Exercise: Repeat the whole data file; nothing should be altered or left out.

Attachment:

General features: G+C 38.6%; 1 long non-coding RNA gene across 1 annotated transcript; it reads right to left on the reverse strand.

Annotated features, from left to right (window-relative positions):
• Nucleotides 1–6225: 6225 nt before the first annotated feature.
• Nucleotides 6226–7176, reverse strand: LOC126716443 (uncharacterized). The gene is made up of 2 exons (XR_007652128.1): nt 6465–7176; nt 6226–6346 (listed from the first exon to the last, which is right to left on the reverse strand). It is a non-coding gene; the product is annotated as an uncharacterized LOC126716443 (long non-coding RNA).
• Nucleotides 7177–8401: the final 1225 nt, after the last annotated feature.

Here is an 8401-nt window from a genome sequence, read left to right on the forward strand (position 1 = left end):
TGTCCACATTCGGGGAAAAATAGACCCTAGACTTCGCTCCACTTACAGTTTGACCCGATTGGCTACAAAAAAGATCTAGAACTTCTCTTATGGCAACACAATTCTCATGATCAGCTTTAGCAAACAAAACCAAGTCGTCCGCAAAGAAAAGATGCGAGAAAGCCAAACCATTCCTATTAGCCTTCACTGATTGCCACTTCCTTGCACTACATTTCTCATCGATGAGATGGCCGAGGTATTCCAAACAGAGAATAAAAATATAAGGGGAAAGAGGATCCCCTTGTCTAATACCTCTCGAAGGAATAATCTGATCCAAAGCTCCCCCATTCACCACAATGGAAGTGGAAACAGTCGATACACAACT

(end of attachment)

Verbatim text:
General features: G+C 38.6%; 1 long non-coding RNA gene across 1 annotated transcript; it reads right to left on the reverse strand.

Annotated features, from left to right (window-relative positions):
• Nucleotides 1–6225: 6225 nt before the first annotated feature.
• Nucleotides 6226–7176, reverse strand: LOC126716443 (uncharacterized). The gene is made up of 2 exons (XR_007652128.1): nt 6465–7176; nt 6226–6346 (listed from the first exon to the last, which is right to left on the reverse strand). It is a non-coding gene; the product is annotated as an uncharacterized LOC126716443 (long non-coding RNA).
• Nucleotides 7177–8401: the final 1225 nt, after the last annotated feature.

Here is an 8401-nt window from a genome sequence, read left to right on the forward strand (position 1 = left end):
TGTCCACATTCGGGGAAAAATAGACCCTAGACTTCGCTCCACTTACAGTTTGACCCGATTGGCTACAAAAAAGATCTAGAACTTCTCTTATGGCAACACAATTCTCATGATCAGCTTTAGCAAACAAAACCAAGTCGTCCGCAAAGAAAAGATGCGAGAAAGCCAAACCATTCCTATTAGCCTTCACTGATTGCCACTTCCTTGCACTACATTTCTCATCGATGAGATGGCCGAGGTATTCCAAACAGAGAATAAAAATATAAGGGGAAAGAGGATCCCCTTGTCTAATACCTCTCGAAGGAATAATCTGATCCAAAGCTCCCCCATTCACCACAATGGAAGTGGAAACAGTCGATACACAACT